Although the use of epi`)eπι/ with a proper name in the genitive usually implies an eponymous date, many instances may be cited where this is not the case. Thus, for example, when the title accompanying the name partakes in any way of a financial character, such as Tamias, Logistaes Ταμιας, Λογιστης, etc., it is not to be supposed that these officers were eponymous magistrates; evidently they were appointed for some special purpose which included the supervision of the coinage. The less important cities indeed seem only to have coined money at intervals as occasion required, when some one of the citizens would be delegated by the regular magistrates to direct the issue, epimeleisthai επιμελεισθαι, or might even voluntarily undertake the whole expense. In such cases the prepositions diaδια and paraπαρα were used at some Carian and Phrygian towns (p. 628), instead of epiεπι before the name of the person who caused the money to be struck.
Nothing in fact can be clearer than the evidence afforded by the coins of the Province of Asia as to the prevalence in Imperial times of leitourgiai λειτουργιαι of this kind among the citizens. It appears to have been no uncommon practice for private individuals to present to their native towns considerable sums of money in acknowledgment of municipal or sacerdotal honors conferred upon them by the city or the Emperor. The money so contributed for some special purpose or occasion, by private munificence, was, we may suppose, forthwith minted in the name of the donor, the usual dedicatory formula being the name of the donor in the nominative with or without his honorary title, followed by the verb anethaekeανεθηκε and the ethnic in either the genitive or dative, as ΠΟΛΕΜΩΝ CΤΡΑΤΗΓΩΝ ΑΝЄΘΗΚЄ CΜΥΡ[ΝΑΙΟΙC], ΟCΤΙΛΙΟC ΜΑΡΚЄΛΛΟC Ο ΙЄΡЄΥC ΤΟΥ ΑΝΤΙΝΟΟΥ ΚΟΡΙΝΘΙΩΝ ΑΝЄΘΗΚΕN. Even ladies occasionally contributed in this manner to the expenses of the municipalities, as we gather (among other instances) from coins of Attuda in Caria bearing the name of Ulpia Carminia Claudiana, to whom had fallen, by inheritance, the priestly office of Stephanaephoros Στεφανηφορος (Imhoof, Zur gr. u. röm. Münzkunde, 1908, p. 87).
Sometimes the verb anethaekeανεθηκε is either abbreviated to ΑΝ or Α, or even altogether omitted for want of space, but it is always to be understood when a proper name in the nominative is followed by the dative, as ΒЄΤΟΥΡΙΟC ΤΟΙC ΑΡΚΑCΙ (p. 446).
Dedicatory issues, such as those above described, are not of rare occurrence, and at certain towns it appears to have been the rule for a magistrate, or other wealthy citizen, to provide out of his private means for the bronze coinage of his native town (see Index III, s. v. Anethaeke Ανεθηκε, also p. 664).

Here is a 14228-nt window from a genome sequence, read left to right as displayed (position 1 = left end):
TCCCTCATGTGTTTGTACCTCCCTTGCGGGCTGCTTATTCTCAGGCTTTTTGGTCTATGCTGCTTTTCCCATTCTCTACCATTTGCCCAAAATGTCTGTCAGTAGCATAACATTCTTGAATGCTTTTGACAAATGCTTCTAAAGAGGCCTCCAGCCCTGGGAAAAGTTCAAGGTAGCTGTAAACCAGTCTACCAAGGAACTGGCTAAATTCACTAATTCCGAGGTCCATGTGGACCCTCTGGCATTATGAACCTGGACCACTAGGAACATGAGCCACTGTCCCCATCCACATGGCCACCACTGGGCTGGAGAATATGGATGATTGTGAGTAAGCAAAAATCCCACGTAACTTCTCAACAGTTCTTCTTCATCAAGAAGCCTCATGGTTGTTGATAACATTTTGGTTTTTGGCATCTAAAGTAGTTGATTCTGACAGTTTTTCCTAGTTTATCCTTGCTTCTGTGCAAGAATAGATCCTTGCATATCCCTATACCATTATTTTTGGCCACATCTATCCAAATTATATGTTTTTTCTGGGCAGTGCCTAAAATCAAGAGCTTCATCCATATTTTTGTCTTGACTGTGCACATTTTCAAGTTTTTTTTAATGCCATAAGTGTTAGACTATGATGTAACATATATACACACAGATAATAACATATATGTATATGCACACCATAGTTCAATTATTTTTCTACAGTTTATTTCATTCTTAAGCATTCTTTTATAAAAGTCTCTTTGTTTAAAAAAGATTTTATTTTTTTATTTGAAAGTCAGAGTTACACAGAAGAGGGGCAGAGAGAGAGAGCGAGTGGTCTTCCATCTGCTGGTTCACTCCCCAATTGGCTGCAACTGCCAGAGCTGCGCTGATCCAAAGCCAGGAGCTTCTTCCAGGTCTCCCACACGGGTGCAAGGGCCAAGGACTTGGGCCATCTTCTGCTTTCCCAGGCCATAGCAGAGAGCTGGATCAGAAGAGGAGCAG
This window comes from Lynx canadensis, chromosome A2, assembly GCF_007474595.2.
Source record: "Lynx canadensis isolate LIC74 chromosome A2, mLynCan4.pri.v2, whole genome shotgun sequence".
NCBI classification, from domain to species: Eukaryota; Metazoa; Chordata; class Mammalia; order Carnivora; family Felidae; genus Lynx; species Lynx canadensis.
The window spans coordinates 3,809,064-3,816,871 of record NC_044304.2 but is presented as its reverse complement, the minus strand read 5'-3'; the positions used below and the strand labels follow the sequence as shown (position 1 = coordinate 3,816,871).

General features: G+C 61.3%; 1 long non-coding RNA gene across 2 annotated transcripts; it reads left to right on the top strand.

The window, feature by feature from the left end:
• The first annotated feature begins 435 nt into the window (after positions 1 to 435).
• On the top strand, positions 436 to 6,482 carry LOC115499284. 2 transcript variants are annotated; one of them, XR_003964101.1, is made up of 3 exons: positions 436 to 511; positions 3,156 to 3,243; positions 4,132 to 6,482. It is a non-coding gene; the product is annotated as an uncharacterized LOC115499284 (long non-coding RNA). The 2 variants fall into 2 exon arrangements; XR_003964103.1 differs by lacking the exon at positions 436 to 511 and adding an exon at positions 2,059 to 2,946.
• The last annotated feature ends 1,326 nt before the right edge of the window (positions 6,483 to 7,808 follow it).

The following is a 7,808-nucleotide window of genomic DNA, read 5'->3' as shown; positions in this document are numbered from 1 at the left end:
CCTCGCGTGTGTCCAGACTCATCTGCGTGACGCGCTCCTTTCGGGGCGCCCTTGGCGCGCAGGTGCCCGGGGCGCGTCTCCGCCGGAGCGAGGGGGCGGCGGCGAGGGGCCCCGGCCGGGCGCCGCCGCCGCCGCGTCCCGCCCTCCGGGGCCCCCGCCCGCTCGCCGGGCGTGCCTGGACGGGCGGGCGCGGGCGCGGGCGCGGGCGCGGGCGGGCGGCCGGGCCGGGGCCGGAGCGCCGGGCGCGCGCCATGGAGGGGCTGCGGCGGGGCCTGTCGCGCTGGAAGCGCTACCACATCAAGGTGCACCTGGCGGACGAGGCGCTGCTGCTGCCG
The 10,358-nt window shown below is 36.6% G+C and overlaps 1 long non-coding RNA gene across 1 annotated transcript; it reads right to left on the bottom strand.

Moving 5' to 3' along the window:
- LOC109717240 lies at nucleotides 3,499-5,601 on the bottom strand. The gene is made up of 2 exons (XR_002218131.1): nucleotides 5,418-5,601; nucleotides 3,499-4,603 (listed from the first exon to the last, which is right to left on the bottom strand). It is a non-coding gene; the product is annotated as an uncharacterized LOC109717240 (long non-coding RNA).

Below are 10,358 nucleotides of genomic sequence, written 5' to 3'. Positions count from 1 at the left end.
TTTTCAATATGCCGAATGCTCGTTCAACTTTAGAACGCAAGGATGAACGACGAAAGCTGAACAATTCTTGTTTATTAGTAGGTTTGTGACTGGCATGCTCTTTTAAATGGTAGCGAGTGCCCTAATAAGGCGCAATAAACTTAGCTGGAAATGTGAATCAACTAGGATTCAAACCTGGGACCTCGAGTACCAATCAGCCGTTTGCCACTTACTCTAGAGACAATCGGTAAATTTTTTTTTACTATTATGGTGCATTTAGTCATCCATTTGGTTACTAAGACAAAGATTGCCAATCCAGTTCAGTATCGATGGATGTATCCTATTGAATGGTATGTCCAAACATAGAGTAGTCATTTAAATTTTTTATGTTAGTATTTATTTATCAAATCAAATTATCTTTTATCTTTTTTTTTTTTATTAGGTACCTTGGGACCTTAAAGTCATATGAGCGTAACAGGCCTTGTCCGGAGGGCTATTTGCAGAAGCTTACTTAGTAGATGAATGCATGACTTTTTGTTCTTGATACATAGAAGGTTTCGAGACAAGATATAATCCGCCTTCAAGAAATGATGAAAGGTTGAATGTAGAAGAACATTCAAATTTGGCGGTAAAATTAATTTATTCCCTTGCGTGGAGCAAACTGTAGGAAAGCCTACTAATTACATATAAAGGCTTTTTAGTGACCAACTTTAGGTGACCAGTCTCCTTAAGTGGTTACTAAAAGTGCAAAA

The Magistrates ' titles in Greek which occur on the coins chiefly of the Imperial series may be divided into the following classes :—
Among other titles, which are dynastic lather than magisterial, are Archiereus Αρχιερευς, Dunastaes Δυναστης, and Toparchos Τοπαρχος, employed by the priestly family which ruled over Olbian Cilicia; Archon Αρχων, used by Asander and Hygiaenon of Bosporus; Ethnarchaes Εθναρχης,
In all Greek lands there existed, from the earliest times down to the latest, certain uniform customs and common ties which served to bind together the divergent branches of the Hellenic race into one comparatively homogeneous family. ... to Ellaenikon eon omaimon te kai omoglosson, kai theon idrumata te koina kai thusiai, aethea te omotropa... το Ελληνικον εον ομαιμον τε και ομογλοσσον, και θεον ιδρυματα τε κοινα και θυσιαι, ηθεα τε ομοτροπα (Herod. viii. 144). Among these the Olympian, Pythian, Nemean, and Isthmian games were undoubtedly the most influential bonds of union. These great festivals may be regarded as types of many smaller associations of a similar character, local amphictyonies and koina κοινα of various districts, partly political and partly religious, common to the inhabitants of one and the same district or to people of homogeneous race.
So long as Greece remained free these common councils and periodical conventions exercised a well-marked political influence and watched over the interests of the various cities which were enrolled as members of the Union, but under the rule of the Romans the political functions of the koinaκοινα ceased to exist, although for purposes of common worship, and as a most valuable means of keeping the subject populations contented in the apparent exercise of their ancient privileges, and happy in the actual performance of their time honored rites and sacrifices and in the enjoyment of frequently recurring splendid festivals, these gatherings were not only permitted, but were looked upon with an approving eye by the Emperor himself.
As a stimulus to trade and as a convenient means of inculcating the Augustan worship the Common Games and Festivals of the Greeks were not only maintained in many places where they already existed, but received still further extension at the hands of the Roman governors and of successive Emperors, under whose direct auspices many new festivals were founded, of which the temples of Roma and Augustus in the numerous metropolitan centers of the various provinces, more especially in Asia Minor, were the chief points of union.